Stopover and fat deposition by North American wood-warblers (Parulinae) following spring migration over the Gulf of Mexico
- Cite this article as:
- Moore, F. & Kerlinger, P. Oecologia (1987) 74: 47. doi:10.1007/BF00377344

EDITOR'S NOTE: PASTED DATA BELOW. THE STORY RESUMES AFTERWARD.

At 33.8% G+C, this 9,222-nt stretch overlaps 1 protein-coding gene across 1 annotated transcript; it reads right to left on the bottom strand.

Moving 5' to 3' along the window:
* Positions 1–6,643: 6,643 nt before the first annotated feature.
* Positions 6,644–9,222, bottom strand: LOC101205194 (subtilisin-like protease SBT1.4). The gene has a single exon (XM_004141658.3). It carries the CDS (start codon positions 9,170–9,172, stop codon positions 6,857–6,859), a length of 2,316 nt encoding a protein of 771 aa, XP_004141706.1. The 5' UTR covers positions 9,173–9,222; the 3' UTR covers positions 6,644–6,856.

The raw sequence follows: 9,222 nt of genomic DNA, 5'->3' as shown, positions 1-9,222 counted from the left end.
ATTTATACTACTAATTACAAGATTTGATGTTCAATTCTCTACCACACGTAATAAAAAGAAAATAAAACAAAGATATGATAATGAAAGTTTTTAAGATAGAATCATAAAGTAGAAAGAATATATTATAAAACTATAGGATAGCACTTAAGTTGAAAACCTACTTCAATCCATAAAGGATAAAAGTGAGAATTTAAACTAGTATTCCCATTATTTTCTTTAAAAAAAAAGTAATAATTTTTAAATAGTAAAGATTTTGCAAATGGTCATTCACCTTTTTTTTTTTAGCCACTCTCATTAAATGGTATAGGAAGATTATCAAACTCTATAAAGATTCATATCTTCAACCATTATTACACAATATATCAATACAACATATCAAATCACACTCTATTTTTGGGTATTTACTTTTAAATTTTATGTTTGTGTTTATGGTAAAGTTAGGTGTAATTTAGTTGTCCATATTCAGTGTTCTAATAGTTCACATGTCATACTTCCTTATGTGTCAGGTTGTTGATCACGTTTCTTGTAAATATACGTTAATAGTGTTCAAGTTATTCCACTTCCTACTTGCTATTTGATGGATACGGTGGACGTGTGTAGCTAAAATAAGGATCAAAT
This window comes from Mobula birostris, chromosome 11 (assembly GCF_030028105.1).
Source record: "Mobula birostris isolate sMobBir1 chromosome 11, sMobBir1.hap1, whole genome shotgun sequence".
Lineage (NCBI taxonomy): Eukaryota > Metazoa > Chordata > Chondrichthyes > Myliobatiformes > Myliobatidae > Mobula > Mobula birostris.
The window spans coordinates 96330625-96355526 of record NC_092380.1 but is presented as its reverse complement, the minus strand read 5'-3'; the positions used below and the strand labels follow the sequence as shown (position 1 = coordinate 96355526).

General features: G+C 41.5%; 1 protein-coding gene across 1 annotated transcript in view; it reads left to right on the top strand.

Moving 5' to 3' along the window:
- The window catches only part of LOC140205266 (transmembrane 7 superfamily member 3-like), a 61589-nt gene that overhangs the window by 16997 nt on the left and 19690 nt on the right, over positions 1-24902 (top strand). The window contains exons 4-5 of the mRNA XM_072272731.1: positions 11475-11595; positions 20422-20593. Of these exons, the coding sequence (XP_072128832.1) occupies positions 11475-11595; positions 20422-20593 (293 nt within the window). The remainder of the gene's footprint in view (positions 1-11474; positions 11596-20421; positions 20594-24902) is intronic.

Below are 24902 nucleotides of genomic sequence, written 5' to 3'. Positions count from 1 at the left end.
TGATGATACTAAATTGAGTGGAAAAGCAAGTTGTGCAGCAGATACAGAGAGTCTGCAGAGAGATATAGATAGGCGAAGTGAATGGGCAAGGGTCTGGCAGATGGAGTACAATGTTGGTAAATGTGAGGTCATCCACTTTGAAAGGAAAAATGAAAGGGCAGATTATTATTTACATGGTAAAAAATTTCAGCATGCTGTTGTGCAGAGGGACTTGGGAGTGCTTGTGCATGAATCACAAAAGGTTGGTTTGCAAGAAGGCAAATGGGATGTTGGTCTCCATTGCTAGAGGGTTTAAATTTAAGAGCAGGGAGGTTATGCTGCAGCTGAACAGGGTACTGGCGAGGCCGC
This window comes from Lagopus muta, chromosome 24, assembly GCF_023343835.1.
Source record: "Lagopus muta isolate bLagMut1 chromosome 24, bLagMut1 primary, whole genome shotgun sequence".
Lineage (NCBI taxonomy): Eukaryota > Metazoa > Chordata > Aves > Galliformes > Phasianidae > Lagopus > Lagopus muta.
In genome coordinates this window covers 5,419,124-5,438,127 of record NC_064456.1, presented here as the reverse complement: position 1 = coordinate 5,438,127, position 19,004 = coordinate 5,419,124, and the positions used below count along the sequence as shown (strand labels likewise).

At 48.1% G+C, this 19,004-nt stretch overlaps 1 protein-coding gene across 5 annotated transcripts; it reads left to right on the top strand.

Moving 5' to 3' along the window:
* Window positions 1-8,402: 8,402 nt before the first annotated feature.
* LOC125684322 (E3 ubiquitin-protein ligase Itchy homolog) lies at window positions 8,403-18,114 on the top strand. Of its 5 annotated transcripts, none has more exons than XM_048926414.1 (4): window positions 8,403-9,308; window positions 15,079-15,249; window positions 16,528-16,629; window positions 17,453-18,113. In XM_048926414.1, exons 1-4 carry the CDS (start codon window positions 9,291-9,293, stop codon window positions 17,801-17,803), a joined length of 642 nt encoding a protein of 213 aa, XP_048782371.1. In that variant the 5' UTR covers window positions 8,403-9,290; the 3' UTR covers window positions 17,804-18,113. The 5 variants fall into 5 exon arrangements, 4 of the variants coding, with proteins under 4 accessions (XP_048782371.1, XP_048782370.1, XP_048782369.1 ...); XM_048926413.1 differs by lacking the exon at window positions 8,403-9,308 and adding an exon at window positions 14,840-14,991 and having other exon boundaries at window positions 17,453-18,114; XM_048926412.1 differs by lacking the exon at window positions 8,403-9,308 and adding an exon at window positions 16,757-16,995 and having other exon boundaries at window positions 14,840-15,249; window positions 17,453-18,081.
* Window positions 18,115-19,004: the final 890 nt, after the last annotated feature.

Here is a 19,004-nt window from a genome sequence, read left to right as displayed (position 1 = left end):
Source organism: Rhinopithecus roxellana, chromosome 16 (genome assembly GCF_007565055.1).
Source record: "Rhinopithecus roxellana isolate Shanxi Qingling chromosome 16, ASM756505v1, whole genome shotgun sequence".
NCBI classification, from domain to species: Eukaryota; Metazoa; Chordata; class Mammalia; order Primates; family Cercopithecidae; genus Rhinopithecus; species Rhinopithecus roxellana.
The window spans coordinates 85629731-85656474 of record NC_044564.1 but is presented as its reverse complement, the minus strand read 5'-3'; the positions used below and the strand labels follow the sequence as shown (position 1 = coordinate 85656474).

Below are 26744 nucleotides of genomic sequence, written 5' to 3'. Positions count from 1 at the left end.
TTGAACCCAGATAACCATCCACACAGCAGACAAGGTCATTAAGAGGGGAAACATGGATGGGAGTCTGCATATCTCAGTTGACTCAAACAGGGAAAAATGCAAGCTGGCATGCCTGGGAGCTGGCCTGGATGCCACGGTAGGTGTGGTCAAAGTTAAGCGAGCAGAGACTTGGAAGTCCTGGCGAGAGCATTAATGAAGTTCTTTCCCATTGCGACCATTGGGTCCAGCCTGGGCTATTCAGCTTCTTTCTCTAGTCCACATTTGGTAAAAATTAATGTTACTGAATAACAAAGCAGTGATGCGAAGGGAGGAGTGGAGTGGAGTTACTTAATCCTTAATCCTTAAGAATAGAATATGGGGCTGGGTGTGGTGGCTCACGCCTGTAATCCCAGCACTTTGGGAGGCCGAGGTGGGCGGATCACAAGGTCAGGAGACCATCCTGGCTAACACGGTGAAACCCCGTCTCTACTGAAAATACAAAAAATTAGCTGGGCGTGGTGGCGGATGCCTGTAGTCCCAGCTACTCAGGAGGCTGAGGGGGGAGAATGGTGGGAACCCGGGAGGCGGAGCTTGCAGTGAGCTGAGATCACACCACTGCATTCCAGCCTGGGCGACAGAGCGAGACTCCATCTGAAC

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Length of stopover and rate of weight gain (fat deposition) were studied in several species of passerine birds that stopped in southwestern Louisiana along the northern coast of the Gulf of Mexico after a trans-Gulf flight. Fatdepleted birds were more common among the birds that arrived at our study site in southwest Louisiana, though variability characterized our samples. Migrants that landed after encountering opposing winds or rain over the northern Gulf of Mexico were, on average, fatter than migrants that landed when weather was favorable for continued migration. Some of the variation in the energetic condition of arrivals may be explained by the location where migrants initiated crossings. Our simulation of flight over the Gulf of Mexico showed that with following winds a warbler can cross the Gulf of Mexico from Yucatan with fat reserves to spare, and stronger tailwinds make flights from as far south as Honduras energetically permissible. The length of stay after a trans-Gulf flight was related to the extent of fat-depletion upon arrival: lean birds stayed longer than fat migrants. Migrants stopped over for 1–7 days and replenished energy reserves at rates that varied from 0.19 g/d for Hooded Warblers (Wilsonia citrina) to 0.87 g/d for Ovenbirds (Seiurus aurocapillus). Within each species, most individuals gained weight at a rapid rate, though a few individuals lost or maintained weight during their stay.